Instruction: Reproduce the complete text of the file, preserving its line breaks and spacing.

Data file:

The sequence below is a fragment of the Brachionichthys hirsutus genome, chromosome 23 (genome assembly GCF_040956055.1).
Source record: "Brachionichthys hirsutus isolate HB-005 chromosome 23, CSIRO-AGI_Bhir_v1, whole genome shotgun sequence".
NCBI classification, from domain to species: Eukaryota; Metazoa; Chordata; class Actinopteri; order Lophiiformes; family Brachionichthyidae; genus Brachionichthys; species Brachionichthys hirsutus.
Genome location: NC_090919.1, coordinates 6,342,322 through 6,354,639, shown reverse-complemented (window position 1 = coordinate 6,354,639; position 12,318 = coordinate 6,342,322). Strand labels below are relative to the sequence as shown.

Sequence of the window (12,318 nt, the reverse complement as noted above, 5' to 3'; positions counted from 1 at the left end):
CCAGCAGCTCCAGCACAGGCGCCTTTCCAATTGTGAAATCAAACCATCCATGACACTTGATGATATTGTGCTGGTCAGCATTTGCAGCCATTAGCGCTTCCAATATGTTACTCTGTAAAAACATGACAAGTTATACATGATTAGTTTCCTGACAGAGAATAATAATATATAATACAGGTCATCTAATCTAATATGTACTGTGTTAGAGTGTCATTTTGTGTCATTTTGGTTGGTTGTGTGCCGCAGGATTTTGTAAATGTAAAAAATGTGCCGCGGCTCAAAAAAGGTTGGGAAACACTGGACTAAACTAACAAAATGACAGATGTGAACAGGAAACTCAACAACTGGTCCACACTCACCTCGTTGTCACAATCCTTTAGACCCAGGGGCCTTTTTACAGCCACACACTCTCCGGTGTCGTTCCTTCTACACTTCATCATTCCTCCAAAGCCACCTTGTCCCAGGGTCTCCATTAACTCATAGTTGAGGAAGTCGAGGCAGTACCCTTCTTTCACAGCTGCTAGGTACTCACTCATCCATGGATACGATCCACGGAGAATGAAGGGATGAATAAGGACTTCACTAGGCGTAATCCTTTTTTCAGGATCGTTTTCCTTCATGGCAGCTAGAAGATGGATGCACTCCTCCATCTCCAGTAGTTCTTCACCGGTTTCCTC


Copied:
The sequence below is a fragment of the Brachionichthys hirsutus genome, chromosome 23 (genome assembly GCF_040956055.1).
Source record: "Brachionichthys hirsutus isolate HB-005 chromosome 23, CSIRO-AGI_Bhir_v1, whole genome shotgun sequence".
NCBI classification, from domain to species: Eukaryota; Metazoa; Chordata; class Actinopteri; order Lophiiformes; family Brachionichthyidae; genus Brachionichthys; species Brachionichthys hirsutus.
Genome location: NC_090919.1, coordinates 6,342,322 through 6,354,639, shown reverse-complemented (window position 1 = coordinate 6,354,639; position 12,318 = coordinate 6,342,322). Strand labels below are relative to the sequence as shown.

Sequence of the window (12,318 nt, the reverse complement as noted above, 5' to 3'; positions counted from 1 at the left end):
CCAGCAGCTCCAGCACAGGCGCCTTTCCAATTGTGAAATCAAACCATCCATGACACTTGATGATATTGTGCTGGTCAGCATTTGCAGCCATTAGCGCTTCCAATATGTTACTCTGTAAAAACATGACAAGTTATACATGATTAGTTTCCTGACAGAGAATAATAATATATAATACAGGTCATCTAATCTAATATGTACTGTGTTAGAGTGTCATTTTGTGTCATTTTGGTTGGTTGTGTGCCGCAGGATTTTGTAAATGTAAAAAATGTGCCGCGGCTCAAAAAAGGTTGGGAAACACTGGACTAAACTAACAAAATGACAGATGTGAACAGGAAACTCAACAACTGGTCCACACTCACCTCGTTGTCACAATCCTTTAGACCCAGGGGCCTTTTTACAGCCACACACTCTCCGGTGTCGTTCCTTCTACACTTCATCATTCCTCCAAAGCCACCTTGTCCCAGGGTCTCCATTAACTCATAGTTGAGGAAGTCGAGGCAGTACCCTTCTTTCACAGCTGCTAGGTACTCACTCATCCATGGATACGATCCACGGAGAATGAAGGGATGAATAAGGACTTCACTAGGCGTAATCCTTTTTTCAGGATCGTTTTCCTTCATGGCAGCTAGAAGATGGATGCACTCCTCCATCTCCAGTAGTTCTTCACCGGTTTCCTC